It's been a phenomenal week or two for Irish women in sport. Ellen Keane, Leona Maguire, Katie-George Dunlevy and Eve McCrystal, Katie Taylor and the Meath ladies footballers all showed the power of women in sport.
Their heroics will inspire the next generation of Irish female sportspeople. But sport is not just about elite performance. There are huge psychological and personal benefits from participation in team sports. Gaelic4Mothers&Others is one great initiative aimed to get women playing back gaelic football, as broadcaster Alison Curtis has been discovering of late.
Curtis is a well-known voice on Irish radio. The Canadian is a regular fixture on TodayFM and presents the Weekend Breakfast programme. She's been taking part in Gaelic4Mothers&Others over the past few weeks - despite have no experience playing gaelic football - and finding it to be an amazing experience.
Gaelic4Mothers&Others is a brilliant initiative that encourages women to get onto the gaelic football pitch. We all know the unfortunate statistics about drop-out rate in sport amongst young women. According to research, half of Irish girls give up sport by 13 years old.
Yet women are integral parts of so many GAA clubs, both on the sidelines and behind the scenes. Gaelic4Mothers&Others helps to bring women back on to the pitch, to exercise their minds and bodies in a fun, stress-free environment.
Alison has been taking part in Gaelic4Mothers&Others - which is sponsored by Sports Direct - at her local club St Vincents in Marino in Dublin and has been been reaping the rewards of playing.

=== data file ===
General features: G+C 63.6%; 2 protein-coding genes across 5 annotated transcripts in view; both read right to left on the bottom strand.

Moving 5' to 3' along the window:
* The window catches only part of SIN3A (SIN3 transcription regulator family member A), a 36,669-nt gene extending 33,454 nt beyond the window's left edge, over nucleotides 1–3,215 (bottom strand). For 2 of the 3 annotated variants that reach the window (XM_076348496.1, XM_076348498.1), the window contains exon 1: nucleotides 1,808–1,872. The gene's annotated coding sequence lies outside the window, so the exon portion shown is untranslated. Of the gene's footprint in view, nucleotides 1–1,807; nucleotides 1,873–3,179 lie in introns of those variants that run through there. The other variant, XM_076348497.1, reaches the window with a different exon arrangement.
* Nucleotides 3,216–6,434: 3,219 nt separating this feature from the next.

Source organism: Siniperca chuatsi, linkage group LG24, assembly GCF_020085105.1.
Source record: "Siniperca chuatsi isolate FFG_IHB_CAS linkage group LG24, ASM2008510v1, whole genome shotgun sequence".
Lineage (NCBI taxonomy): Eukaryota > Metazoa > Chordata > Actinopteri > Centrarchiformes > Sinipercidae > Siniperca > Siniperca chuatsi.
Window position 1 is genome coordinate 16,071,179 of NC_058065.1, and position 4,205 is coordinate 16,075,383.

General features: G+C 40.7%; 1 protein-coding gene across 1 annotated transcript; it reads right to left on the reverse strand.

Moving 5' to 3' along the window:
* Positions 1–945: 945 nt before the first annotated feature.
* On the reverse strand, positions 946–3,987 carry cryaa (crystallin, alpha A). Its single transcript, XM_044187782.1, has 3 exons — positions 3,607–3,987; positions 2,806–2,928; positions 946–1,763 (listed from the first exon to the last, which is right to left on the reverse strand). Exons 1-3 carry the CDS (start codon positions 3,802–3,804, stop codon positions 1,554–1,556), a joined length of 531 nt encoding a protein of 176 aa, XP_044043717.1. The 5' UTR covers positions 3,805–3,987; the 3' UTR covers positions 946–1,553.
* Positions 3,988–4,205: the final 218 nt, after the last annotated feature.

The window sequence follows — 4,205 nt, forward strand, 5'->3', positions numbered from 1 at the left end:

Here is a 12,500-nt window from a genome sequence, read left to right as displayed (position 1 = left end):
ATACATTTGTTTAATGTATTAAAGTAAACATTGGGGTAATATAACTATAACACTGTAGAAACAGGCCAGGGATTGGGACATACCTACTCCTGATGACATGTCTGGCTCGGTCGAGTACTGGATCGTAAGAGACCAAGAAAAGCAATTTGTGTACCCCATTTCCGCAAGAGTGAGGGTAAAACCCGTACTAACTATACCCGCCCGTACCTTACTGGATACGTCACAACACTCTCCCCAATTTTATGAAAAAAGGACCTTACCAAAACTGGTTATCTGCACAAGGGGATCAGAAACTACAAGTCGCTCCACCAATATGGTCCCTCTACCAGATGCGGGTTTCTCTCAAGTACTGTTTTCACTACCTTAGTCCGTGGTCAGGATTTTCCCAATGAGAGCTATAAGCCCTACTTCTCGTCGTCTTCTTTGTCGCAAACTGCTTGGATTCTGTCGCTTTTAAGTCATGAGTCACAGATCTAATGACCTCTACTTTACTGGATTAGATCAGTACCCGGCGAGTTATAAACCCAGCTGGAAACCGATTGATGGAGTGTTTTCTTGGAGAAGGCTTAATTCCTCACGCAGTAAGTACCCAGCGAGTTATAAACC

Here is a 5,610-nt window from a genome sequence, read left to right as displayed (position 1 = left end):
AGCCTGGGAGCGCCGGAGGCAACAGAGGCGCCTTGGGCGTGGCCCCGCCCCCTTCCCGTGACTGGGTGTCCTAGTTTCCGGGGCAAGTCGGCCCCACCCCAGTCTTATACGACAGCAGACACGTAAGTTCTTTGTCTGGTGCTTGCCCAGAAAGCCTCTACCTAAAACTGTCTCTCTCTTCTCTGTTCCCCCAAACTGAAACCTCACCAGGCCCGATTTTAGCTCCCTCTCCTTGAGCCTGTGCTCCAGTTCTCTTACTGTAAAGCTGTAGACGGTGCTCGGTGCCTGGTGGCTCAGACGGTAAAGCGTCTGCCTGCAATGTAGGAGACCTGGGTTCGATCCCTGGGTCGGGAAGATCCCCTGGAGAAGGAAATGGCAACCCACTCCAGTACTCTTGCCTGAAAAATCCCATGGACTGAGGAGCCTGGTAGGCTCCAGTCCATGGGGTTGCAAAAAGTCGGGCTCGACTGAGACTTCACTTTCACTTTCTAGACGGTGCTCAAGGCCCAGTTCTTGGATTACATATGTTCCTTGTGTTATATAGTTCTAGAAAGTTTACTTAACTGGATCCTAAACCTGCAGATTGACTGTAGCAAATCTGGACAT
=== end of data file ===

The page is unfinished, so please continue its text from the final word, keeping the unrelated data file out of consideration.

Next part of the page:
"I moved here in 1999, and I starting working in morning radio, so I quickly got to grips with GAA. But I have only played it in the last few weeks. So much of this campaign is about getting women off the sidelines as they've accustomed to being when they're cheering on partners and their own children, and getting onto the pitch."
Growing up in Ontario, Canada, Curti would not have been familiar with hand passing drills or playing forwards-and-backs before taking part in Gaelic4Mothers&Others. But she's absolutely loving her Monday night training sessions. Compared to individual sport like jogging, which can be lonely at times, she's discovered playing gaelic football has both social and physical benefits.
"I've done a lot of solo sport during lockdown so it's nice to get back to a team environment. All the things we tell our kids about the value of team sport still apply when you're older."
She also loves the camaraderie she's struck up with the other women.
"I've made instant pals. Everyone is really supportive. Everyone spoke from the heart about how this is their time and how playing improves their physical and mental health. It's multicultural. The captain is from Tokyo, I'm from Canada, it's all good!
On Monday nights, I sometimes feel bleh about going for a run, but now I know I can't let my teammates down."
The benefits are immense. Sports Direct and the LGFA carried out a survey with over 1,200 Gaelic4Mothers&Others participants that found 90% of respondents felt that the initiative had aided their mental health, while 89% thought that Gaelic4Mothers&Others had "empowered them to be a sporting role model within their family."
Alison is one of a number of mothers to take part at St Vincents, but you don't need to be a mother to be involved. The 'others' in the initiative's name refers to women who might be new to a community or simply looking to get back onto the gaelic football pitch in a fun and non-competitive way.
There are 220 clubs taking part in Gaelic4Mothers&Others across the country. And while it is strictly a non-competitive environment, there are provincial and national blitzes planned for next year.
The most important thing to remember is you don't actually need gaelic football experience to take part.
As Alison says, "If I can do it, anyone can do it."
For more information, download the Gaelic4Mothers&Others Information booklet